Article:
Medial displacement calcaneal osteotomy with flexor digitorum longus transfer is a common treatment for the management of the adult flatfoot associated with posterior tibial tendon dysfunction. In the literature, there is a paucity of information regarding the ability of patients to return to sport and recreational activities after this surgical procedure. The purpose of this retrospective clinical study was to assess the rate and type of athletic activities that patients participated in before and after medial displacement calcaneal osteotomy with flexor digitorum longus transfer.
A consecutive series of 42 patients with a mean age at surgery of 41 years (range 19–74 years) was evaluated with a minimum follow-up of 24 months (range 18–31 months). Pre- and post-operative sporting activities were assessed. At final follow-up, patients were asked to complete a Sports Athlete Foot and Ankle Score (SAFAS). Each patient was also evaluated with weight-bearing radiographs of the foot before surgery and at final follow-up.
Preoperatively, 27 of 42 (64.3 %) patients were engaged in athletic activities, participating in an average of 1.4 h/week (range 0–6 h/week); post-operatively, 36/42 (85.7 %) participated in sport and recreational activities for an average of 3.5 h/week (range 0–15 h/week). Meary’s angle improved significantly from 11.5 ± 6.2 degrees preoperatively to 7.0 ± 5.7 degrees at final follow-up (p < 0.01); calcaneal pitch improved significantly from 16.5 ± 4.6 degrees to 19.0 ± 5.0 degrees (p < 0.01). At final follow-up, patients demonstrated good SAFASs in symptom tolerance (86.4 %), pain tolerance (89.0 %), daily living performance (96.1 %), and sports performance (86.7 %).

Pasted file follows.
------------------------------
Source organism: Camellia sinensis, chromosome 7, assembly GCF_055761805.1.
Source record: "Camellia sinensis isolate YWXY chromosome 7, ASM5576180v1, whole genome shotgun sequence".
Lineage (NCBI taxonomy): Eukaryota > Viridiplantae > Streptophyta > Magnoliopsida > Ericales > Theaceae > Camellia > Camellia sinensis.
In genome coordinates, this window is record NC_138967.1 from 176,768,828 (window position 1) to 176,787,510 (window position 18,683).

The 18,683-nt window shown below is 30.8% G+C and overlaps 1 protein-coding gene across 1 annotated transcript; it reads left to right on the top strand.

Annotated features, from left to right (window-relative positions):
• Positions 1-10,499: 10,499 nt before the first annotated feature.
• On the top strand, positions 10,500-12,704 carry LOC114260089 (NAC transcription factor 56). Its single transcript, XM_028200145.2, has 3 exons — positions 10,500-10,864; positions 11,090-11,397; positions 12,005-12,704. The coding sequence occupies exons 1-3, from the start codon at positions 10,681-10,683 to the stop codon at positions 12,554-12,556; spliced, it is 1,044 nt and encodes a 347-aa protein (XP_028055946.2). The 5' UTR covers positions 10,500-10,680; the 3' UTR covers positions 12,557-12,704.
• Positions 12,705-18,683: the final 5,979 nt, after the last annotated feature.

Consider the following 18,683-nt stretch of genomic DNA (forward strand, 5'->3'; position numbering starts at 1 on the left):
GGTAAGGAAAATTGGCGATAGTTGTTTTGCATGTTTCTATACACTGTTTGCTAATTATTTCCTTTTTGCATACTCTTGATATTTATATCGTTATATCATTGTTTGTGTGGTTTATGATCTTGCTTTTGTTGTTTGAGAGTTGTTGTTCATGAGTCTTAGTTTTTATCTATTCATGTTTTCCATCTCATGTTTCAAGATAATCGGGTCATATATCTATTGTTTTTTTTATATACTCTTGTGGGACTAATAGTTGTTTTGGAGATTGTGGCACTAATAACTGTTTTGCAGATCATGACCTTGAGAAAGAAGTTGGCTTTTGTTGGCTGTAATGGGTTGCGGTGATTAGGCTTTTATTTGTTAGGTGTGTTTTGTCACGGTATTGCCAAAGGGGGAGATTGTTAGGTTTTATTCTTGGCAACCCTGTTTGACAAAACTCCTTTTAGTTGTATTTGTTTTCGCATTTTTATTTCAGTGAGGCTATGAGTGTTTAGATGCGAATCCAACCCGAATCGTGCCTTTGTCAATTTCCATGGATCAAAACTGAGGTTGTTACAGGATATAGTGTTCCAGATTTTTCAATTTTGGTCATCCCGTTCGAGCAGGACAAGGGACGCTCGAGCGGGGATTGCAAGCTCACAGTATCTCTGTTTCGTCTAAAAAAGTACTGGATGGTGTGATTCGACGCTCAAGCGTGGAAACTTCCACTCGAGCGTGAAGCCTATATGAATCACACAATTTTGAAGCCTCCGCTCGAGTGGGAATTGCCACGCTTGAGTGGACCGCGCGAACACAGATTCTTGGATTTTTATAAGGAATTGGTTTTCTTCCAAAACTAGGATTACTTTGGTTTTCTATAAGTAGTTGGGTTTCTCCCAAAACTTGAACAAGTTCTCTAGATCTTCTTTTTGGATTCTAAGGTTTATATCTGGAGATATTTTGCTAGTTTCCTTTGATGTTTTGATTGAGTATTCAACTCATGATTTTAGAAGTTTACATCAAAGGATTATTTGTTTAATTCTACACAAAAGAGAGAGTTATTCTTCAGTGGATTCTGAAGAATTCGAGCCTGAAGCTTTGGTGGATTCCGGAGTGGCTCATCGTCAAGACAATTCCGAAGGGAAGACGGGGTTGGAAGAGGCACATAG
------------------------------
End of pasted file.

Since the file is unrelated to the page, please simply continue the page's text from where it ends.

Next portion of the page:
The majority of patients returned to sports and recreational activity after medial displacement calcaneal osteotomy and flexor digitorum longus for the treatment of adult flatfoot associated with posterior tibial tendon dysfunction.
Level of evidence
This is a preview of subscription content, log in to check access.
Buy single article
Instant access to the full article PDF.
Price includes VAT for USA
Subscribe to journal
Immediate online access to all issues from 2019. Subscription will auto renew annually.
This is the net price. Taxes to be calculated in checkout.
Medial displacement calcaneal osteotomy
Flexor digitorum longus
American Orthopaedic Foot and Ankle Society
Sports Athlete Foot and Ankle Score
Body mass index
Magnetic resonance imaging
Coster M, Rosengren B, Bremander A, Karlsson M (2015) Surgery for adult acquired flatfoot due to posterior tibial tendon dysfunction reduces pain, improves function and health related quality of life. Foot Ankle Surg. 21(4):286–289
Wacker JT, Hennessy MS, Saxby TS (2002) Calcaneal osteotomy and transfer of the tendon of flexor digitorum longus for stage-II dysfunction of tibialis posterior. Three- to five-year results. J Bone Joint Surg Br 84(1):54–58
Yao K, Yang TX, Yew WP (2005) Posterior tibialis tendon dysfunction: overview of evaluation and management. Orthopedics. 38(6):385–391
Bluman EM, Title CI, Myerson MS (2007) Posterior tibial tendon rupture: a refined classification system. Foot Ankle Clin 12(2):233–249
Myerson MS, Badekas A, Schon LC (2004) Treatment of stage II posterior tibial tendon deficiency with flexor digitorum longus tendon transfer and calcaneal osteotomy. Foot Ankle Int 25(7):445–505
Guyton GP (2016) Minimally invasive osteotomies of the calcaneus. Foot Ankle Clin. 21(3):551–566